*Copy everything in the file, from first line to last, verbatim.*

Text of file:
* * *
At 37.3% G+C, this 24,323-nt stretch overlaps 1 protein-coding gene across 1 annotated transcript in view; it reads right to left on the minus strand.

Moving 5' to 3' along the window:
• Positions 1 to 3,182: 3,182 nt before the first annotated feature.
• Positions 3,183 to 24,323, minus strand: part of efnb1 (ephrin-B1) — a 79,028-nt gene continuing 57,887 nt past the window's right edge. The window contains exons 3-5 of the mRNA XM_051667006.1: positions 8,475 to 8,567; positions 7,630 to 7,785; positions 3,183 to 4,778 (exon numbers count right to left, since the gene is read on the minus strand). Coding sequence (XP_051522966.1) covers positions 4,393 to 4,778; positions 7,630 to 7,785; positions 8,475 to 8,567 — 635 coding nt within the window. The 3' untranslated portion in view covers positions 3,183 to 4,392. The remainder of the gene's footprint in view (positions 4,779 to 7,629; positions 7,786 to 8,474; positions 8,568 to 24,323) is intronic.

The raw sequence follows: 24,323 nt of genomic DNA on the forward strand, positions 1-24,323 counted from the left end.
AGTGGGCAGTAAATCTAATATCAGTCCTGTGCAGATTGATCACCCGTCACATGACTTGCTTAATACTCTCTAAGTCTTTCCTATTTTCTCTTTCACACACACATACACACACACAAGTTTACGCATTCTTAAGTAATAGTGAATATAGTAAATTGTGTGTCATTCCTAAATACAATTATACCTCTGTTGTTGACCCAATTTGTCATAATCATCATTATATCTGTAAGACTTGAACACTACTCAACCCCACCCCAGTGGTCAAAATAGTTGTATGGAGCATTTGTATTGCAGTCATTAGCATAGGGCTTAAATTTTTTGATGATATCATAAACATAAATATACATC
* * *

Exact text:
At 37.3% G+C, this 24,323-nt stretch overlaps 1 protein-coding gene across 1 annotated transcript in view; it reads right to left on the minus strand.

Moving 5' to 3' along the window:
• Positions 1 to 3,182: 3,182 nt before the first annotated feature.
• Positions 3,183 to 24,323, minus strand: part of efnb1 (ephrin-B1) — a 79,028-nt gene continuing 57,887 nt past the window's right edge. The window contains exons 3-5 of the mRNA XM_051667006.1: positions 8,475 to 8,567; positions 7,630 to 7,785; positions 3,183 to 4,778 (exon numbers count right to left, since the gene is read on the minus strand). Coding sequence (XP_051522966.1) covers positions 4,393 to 4,778; positions 7,630 to 7,785; positions 8,475 to 8,567 — 635 coding nt within the window. The 3' untranslated portion in view covers positions 3,183 to 4,392. The remainder of the gene's footprint in view (positions 4,779 to 7,629; positions 7,786 to 8,474; positions 8,568 to 24,323) is intronic.

The raw sequence follows: 24,323 nt of genomic DNA on the forward strand, positions 1-24,323 counted from the left end.
AGTGGGCAGTAAATCTAATATCAGTCCTGTGCAGATTGATCACCCGTCACATGACTTGCTTAATACTCTCTAAGTCTTTCCTATTTTCTCTTTCACACACACATACACACACACAAGTTTACGCATTCTTAAGTAATAGTGAATATAGTAAATTGTGTGTCATTCCTAAATACAATTATACCTCTGTTGTTGACCCAATTTGTCATAATCATCATTATATCTGTAAGACTTGAACACTACTCAACCCCACCCCAGTGGTCAAAATAGTTGTATGGAGCATTTGTATTGCAGTCATTAGCATAGGGCTTAAATTTTTTGATGATATCATAAACATAAATATACATC